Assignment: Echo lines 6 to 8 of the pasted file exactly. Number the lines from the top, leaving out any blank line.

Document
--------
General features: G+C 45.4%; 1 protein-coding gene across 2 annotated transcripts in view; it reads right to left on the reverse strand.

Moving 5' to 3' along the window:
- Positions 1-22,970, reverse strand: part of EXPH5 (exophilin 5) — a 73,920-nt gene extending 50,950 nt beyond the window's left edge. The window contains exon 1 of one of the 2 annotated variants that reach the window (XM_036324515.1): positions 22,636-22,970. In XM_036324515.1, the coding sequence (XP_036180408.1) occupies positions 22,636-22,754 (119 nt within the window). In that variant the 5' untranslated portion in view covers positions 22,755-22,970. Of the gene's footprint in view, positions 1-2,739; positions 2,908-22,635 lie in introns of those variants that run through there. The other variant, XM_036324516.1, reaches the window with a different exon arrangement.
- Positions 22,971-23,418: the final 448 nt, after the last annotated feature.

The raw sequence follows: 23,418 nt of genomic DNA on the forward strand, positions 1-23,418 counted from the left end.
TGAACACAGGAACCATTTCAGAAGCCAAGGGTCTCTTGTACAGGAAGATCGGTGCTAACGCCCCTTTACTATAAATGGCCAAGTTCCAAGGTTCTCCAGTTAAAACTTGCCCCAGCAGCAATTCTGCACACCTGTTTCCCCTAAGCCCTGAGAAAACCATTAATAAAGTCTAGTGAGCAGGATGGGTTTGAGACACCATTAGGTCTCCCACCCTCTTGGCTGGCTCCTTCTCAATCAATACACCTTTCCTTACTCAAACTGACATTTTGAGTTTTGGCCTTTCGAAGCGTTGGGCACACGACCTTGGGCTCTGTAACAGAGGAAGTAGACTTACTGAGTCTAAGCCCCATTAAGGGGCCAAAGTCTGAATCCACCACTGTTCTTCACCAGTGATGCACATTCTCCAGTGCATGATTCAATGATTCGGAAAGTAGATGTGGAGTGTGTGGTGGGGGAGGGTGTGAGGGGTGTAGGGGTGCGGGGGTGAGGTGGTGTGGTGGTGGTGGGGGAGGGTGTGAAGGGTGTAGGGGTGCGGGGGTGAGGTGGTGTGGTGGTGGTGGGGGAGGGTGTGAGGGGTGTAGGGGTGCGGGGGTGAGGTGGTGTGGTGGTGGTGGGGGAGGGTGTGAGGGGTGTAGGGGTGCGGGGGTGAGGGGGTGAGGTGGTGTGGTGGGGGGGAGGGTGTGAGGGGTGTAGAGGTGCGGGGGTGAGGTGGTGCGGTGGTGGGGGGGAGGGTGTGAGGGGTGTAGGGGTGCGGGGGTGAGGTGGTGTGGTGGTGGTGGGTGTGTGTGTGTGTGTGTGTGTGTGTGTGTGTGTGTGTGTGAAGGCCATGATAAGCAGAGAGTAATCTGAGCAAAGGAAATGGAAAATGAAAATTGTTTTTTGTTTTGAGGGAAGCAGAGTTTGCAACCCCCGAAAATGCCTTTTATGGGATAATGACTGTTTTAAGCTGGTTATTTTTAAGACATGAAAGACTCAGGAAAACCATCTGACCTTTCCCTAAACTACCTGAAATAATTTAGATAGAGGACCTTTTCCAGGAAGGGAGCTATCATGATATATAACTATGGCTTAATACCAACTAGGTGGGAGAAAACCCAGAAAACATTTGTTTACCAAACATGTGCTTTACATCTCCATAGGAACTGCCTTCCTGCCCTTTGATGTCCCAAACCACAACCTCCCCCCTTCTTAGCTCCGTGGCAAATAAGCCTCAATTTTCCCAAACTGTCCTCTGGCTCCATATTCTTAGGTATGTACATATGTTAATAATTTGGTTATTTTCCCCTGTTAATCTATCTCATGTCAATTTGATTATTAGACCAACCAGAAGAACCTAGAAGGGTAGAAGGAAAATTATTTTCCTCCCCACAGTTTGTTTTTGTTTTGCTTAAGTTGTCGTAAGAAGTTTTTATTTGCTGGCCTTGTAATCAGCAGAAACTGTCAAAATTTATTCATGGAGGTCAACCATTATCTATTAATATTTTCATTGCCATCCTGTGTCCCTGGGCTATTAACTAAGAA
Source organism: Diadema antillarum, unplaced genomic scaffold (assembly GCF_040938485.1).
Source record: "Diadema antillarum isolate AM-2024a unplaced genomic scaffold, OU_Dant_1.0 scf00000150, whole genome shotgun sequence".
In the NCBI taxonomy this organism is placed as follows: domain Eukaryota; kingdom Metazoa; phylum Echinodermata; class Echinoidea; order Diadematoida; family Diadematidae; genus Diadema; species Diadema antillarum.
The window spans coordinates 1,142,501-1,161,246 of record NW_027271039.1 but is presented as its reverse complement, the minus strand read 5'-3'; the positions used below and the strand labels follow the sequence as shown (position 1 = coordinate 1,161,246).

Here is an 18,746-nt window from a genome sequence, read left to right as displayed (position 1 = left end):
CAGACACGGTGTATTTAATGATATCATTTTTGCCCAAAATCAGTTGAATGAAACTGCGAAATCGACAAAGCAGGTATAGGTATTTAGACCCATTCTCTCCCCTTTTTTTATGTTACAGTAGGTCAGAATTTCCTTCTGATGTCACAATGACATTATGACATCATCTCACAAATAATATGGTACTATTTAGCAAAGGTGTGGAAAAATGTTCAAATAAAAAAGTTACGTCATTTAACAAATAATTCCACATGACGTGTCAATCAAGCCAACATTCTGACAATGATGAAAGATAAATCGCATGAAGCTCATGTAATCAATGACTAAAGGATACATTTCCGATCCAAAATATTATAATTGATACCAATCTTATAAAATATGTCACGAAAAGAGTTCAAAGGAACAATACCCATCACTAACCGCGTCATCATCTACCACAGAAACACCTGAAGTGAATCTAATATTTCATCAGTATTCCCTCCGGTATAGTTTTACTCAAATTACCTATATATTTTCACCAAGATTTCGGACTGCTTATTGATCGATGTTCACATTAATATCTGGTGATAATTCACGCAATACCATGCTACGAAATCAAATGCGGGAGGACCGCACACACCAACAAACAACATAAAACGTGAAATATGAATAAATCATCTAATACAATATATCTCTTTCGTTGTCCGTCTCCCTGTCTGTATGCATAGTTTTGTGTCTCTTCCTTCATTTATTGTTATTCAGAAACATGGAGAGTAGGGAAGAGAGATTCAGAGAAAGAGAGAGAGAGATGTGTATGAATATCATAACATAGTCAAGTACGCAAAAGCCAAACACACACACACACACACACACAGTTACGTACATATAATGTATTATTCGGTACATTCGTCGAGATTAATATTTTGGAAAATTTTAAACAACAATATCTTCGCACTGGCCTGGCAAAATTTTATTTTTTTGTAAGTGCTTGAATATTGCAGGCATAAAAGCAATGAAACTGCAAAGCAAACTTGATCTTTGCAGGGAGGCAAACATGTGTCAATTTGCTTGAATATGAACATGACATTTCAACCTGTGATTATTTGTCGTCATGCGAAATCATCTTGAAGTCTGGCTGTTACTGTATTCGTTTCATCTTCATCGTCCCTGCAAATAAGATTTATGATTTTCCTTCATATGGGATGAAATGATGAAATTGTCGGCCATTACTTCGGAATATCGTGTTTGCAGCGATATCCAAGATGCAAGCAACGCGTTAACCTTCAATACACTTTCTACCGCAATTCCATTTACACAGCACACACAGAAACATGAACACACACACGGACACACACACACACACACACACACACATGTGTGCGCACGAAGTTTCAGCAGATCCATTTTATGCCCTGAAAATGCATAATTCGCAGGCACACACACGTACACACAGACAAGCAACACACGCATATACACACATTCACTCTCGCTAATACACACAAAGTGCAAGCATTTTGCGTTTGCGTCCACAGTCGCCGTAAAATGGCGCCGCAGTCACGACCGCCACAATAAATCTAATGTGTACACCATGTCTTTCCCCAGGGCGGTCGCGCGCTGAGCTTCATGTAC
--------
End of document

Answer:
TGAACACAGGAACCATTTCAGAAGCCAAGGGTCTCTTGTACAGGAAGATCGGTGCTAACGCCCCTTTACTATAAATGGCCAAGTTCCAAGGTTCTCCAGTTAAAACTTGCCCCAGCAGCAATTCTGCACACCTGTTTCCCCTAAGCCCTGAGAAAACCATTAATAAAGTCTAGTGAGCAGGATGGGTTTGAGACACCATTAGGTCTCCCACCCTCTTGGCTGGCTCCTTCTCAATCAATACACCTTTCCTTACTCAAACTGACATTTTGAGTTTTGGCCTTTCGAAGCGTTGGGCACACGACCTTGGGCTCTGTAACAGAGGAAGTAGACTTACTGAGTCTAAGCCCCATTAAGGGGCCAAAGTCTGAATCCACCACTGTTCTTCACCAGTGATGCACATTCTCCAGTGCATGATTCAATGATTCGGAAAGTAGATGTGGAGTGTGTGGTGGGGGAGGGTGTGAGGGGTGTAGGGGTGCGGGGGTGAGGTGGTGTGGTGGTGGTGGGGGAGGGTGTGAAGGGTGTAGGGGTGCGGGGGTGAGGTGGTGTGGTGGTGGTGGGGGAGGGTGTGAGGGGTGTAGGGGTGCGGGGGTGAGGTGGTGTGGTGGTGGTGGGGGAGGGTGTGAGGGGTGTAGGGGTGCGGGGGTGAGGGGGTGAGGTGGTGTGGTGGGGGGGAGGGTGTGAGGGGTGTAGAGGTGCGGGGGTGAGGTGGTGCGGTGGTGGGGGGGAGGGTGTGAGGGGTGTAGGGGTGCGGGGGTGAGGTGGTGTGGTGGTGGTGGGTGTGTGTGTGTGTGTGTGTGTGTGTGTGTGTGTGTGTGTGAAGGCCATGATAAGCAGAGAGTAATCTGAGCAAAGGAAATGGAAAATGAAAATTGTTTTTTGTTTTGAGGGAAGCAGAGTTTGCAACCCCCGAAAATGCCTTTTATGGGATAATGACTGTTTTAAGCTGGTTATTTTTAAGACATGAAAGACTCAGGAAAACCATCTGACCTTTCCCTAAACTACCTGAAATAATTTAGATAGAGGACCTTTTCCAGGAAGGGAGCTATCATGATATATAACTATGGCTTAATACCAACTAGGTGGGAGAAAACCCAGAAAACATTTGTTTACCAAACATGTGCTTTACATCTCCATAGGAACTGCCTTCCTGCCCTTTGATGTCCCAAACCACAACCTCCCCCCTTCTTAGCTCCGTGGCAAATAAGCCTCAATTTTCCCAAACTGTCCTCTGGCTCCATATTCTTAGGTATGTACATATGTTAATAATTTGGTTATTTTCCCCTGTTAATCTATCTCATGTCAATTTGATTATTAGACCAACCAGAAGAACCTAGAAGGGTAGAAGGAAAATTATTTTCCTCCCCACAGTTTGTTTTTGTTTTGCTTAAGTTGTCGTAAGAAGTTTTTATTTGCTGGCCTTGTAATCAGCAGAAACTGTCAAAATTTATTCATGGAGGTCAACCATTATCTATTAATATTTTCATTGCCATCCTGTGTCCCTGGGCTATTAACTAAGAA
Source organism: Diadema antillarum, unplaced genomic scaffold (assembly GCF_040938485.1).
Source record: "Diadema antillarum isolate AM-2024a unplaced genomic scaffold, OU_Dant_1.0 scf00000150, whole genome shotgun sequence".